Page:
by Aimee Levitt
"People are wrestling with the problem [of youth violence] all over the country," says Miles Harvey, a journalist and professor at DePaul University, and the book's editor. "We have to start listening to people in the trenches. People commodify books. We don't want to be on a street corner handing them out. We want people to want them, to consider them something of value. It's a tool to use in anti-violence work."
Big Shoulders can sustain its unusual publishing model because it's a product of DePaul's Master of Arts in Writing and Publishing program. The university and various outside foundations providing the funds, and Harvey and his students collected the narratives in the book, then edited, typeset, promoted, and distributed it.
The book contains interviews with 35 people, told in Studs Terkel-style first person: current and former gang members, parents and siblings of young people who have been killed, and cops, lawyers, nurses, and community activists who are working to stop the violence.
"I traveled around the city for two years talking to people on the ground and building trust," Harvey says. "The first year, there was some resistance. I was this middle-aged white guy saying, 'I'd like your stories,' and they'd say, 'They're our stories, why should we trust you?' By the second year, they were more comfortable."
Between 50 and 60 DePaul students did interviews. "We had a rule," Harvey says. "All the interviews had to be done in the neighborhoods."
Harvey was surprised at how forthcoming most of the subjects were. Although several were given pseudonyms in the finished book in order to keep them out of trouble with the law or the gangs, all were more than willing to share more details when interviewers asked and to help with fact-checking.
"The students convinced me that we had to have the interviewees sign off [on the final transcripts]," Harvey said. "I was expecting people to say, 'Don't tell about when I hid the gun under my bed when I was 13,' but people were really open with us. They were really brave. It was an extraordinary experience."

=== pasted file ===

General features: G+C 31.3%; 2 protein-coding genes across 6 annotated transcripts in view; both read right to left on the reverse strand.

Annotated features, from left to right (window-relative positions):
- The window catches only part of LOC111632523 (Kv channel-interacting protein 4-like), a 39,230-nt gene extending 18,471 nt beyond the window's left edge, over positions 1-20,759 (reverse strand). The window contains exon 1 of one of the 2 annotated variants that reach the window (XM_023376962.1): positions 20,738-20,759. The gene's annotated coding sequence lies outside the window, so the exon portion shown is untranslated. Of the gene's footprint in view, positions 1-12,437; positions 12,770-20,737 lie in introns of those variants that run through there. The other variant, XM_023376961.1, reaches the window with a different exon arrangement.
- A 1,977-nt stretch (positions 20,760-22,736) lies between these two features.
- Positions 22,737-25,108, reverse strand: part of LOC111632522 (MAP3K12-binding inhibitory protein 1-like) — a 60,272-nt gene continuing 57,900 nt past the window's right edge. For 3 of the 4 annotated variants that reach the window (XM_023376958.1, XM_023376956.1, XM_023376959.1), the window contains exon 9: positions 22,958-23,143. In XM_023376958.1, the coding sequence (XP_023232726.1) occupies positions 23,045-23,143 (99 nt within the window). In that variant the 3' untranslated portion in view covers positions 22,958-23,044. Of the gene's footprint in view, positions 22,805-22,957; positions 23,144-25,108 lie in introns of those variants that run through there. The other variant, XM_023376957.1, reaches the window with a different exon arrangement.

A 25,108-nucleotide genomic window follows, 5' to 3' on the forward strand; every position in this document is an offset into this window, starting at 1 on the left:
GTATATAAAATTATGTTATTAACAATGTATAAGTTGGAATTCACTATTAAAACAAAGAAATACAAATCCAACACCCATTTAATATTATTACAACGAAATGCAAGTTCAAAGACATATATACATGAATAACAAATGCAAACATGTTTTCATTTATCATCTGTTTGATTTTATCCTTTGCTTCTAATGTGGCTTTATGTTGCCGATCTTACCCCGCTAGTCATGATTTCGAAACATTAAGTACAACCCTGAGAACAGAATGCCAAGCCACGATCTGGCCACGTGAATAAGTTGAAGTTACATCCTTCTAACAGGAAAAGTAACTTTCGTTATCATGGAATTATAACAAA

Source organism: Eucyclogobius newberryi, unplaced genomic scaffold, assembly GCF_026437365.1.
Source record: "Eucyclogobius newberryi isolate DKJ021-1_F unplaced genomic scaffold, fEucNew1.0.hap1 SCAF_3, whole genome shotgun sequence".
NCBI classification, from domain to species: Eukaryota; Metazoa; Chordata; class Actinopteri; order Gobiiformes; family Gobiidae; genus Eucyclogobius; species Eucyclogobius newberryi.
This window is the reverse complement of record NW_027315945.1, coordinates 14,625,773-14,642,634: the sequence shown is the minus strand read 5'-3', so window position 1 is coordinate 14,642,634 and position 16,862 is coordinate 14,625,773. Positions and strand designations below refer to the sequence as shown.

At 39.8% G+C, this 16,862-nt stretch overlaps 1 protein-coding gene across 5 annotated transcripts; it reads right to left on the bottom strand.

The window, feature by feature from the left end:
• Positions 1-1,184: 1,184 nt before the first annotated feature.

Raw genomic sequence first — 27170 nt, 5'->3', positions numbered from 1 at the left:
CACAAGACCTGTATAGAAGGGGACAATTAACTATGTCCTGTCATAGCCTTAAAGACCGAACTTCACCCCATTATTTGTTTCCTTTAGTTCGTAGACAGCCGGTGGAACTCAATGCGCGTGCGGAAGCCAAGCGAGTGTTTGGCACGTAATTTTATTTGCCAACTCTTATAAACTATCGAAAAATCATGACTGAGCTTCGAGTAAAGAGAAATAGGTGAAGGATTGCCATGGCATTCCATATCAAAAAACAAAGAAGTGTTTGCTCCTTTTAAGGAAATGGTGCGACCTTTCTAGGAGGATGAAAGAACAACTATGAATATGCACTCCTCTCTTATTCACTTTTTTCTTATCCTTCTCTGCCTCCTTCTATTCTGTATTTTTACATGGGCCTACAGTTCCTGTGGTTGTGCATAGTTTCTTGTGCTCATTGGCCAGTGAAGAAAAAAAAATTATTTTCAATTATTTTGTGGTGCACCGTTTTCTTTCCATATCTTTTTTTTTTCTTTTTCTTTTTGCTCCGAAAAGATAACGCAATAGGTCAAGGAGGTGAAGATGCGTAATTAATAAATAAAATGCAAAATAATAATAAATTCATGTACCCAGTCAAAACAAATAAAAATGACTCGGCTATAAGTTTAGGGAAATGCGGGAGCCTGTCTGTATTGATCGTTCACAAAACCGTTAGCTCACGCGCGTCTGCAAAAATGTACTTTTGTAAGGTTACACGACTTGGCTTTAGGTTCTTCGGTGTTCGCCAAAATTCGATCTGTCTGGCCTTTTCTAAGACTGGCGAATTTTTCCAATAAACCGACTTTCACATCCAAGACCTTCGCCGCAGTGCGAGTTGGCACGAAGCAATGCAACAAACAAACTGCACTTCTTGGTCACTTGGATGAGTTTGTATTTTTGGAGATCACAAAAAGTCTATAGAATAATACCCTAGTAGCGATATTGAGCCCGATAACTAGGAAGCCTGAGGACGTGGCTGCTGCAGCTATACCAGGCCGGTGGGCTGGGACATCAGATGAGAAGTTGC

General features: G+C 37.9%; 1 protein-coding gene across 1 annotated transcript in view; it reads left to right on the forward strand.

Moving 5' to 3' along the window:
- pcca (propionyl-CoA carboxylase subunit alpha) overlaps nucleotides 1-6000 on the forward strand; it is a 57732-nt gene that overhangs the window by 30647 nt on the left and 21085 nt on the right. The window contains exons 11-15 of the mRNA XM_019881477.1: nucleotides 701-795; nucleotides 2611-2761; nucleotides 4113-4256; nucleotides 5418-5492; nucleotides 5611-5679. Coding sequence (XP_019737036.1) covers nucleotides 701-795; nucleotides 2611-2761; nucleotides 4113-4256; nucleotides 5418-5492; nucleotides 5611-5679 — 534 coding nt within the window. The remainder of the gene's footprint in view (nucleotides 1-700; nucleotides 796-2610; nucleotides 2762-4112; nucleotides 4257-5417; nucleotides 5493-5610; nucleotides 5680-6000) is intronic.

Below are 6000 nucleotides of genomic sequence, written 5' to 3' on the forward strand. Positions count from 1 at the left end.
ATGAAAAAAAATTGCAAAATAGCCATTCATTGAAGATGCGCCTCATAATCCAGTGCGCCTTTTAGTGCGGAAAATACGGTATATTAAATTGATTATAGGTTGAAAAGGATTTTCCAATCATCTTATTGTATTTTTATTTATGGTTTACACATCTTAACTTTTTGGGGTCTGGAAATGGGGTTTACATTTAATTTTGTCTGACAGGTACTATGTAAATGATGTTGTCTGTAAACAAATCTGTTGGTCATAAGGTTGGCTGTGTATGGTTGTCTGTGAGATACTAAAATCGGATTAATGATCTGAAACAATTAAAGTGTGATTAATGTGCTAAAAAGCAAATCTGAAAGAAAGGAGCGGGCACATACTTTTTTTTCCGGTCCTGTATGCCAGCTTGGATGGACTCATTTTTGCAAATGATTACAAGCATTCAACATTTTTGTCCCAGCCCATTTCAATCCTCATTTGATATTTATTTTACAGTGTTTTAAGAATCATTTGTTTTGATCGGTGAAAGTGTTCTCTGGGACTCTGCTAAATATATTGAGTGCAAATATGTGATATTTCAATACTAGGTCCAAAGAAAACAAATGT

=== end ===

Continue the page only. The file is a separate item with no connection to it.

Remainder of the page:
Last spring Harvey and seven of his students prepared a dramatic version of some of the monologues that played at the Steppenwolf Upstairs Theatre and then toured through various neighborhood branches of the Chicago Public Library. (It inspired Reader critic Tony Adler to write this haiku: "An emptied Tec-9./A body on a gurney./Slow, slow fade to black.") At least one interviewee was present at every performance. Some of the kids in the audiences, Harvey says, asked for their autographs.
The public response has been far more positive and enthusiastic than Harvey had anticipated. "It's being read by people who normally don't read," he says. "We heard from someone in Logan Square who said the book was recommended to her by the teenager who lives next door. She'd been trying to get him to read for years." The book has found a home in classrooms (which you might expect) and in barber shops and beauty salons (which you might not).
"Lately I've felt like a Santa Claus of dark stories," Harvey says. "But there's a lot of hope. Even in the bleakest stories, I'm impressed by the decisions people made."
In the future, Harvey hopes that Big Shoulders will produce a book a year. All will be anthologies of Chicago voices. Not all, though, will be as intense as How Long Will I Cry? The next book, already in progress, is a compendium of work from 826CHI, the nonprofit writing and tutoring center for kids established by Dave Eggers. "It's a fun project," says Harvey. "It's like yin and yang. First we have brutal stories of violence and now we have hilarious stories from a kid."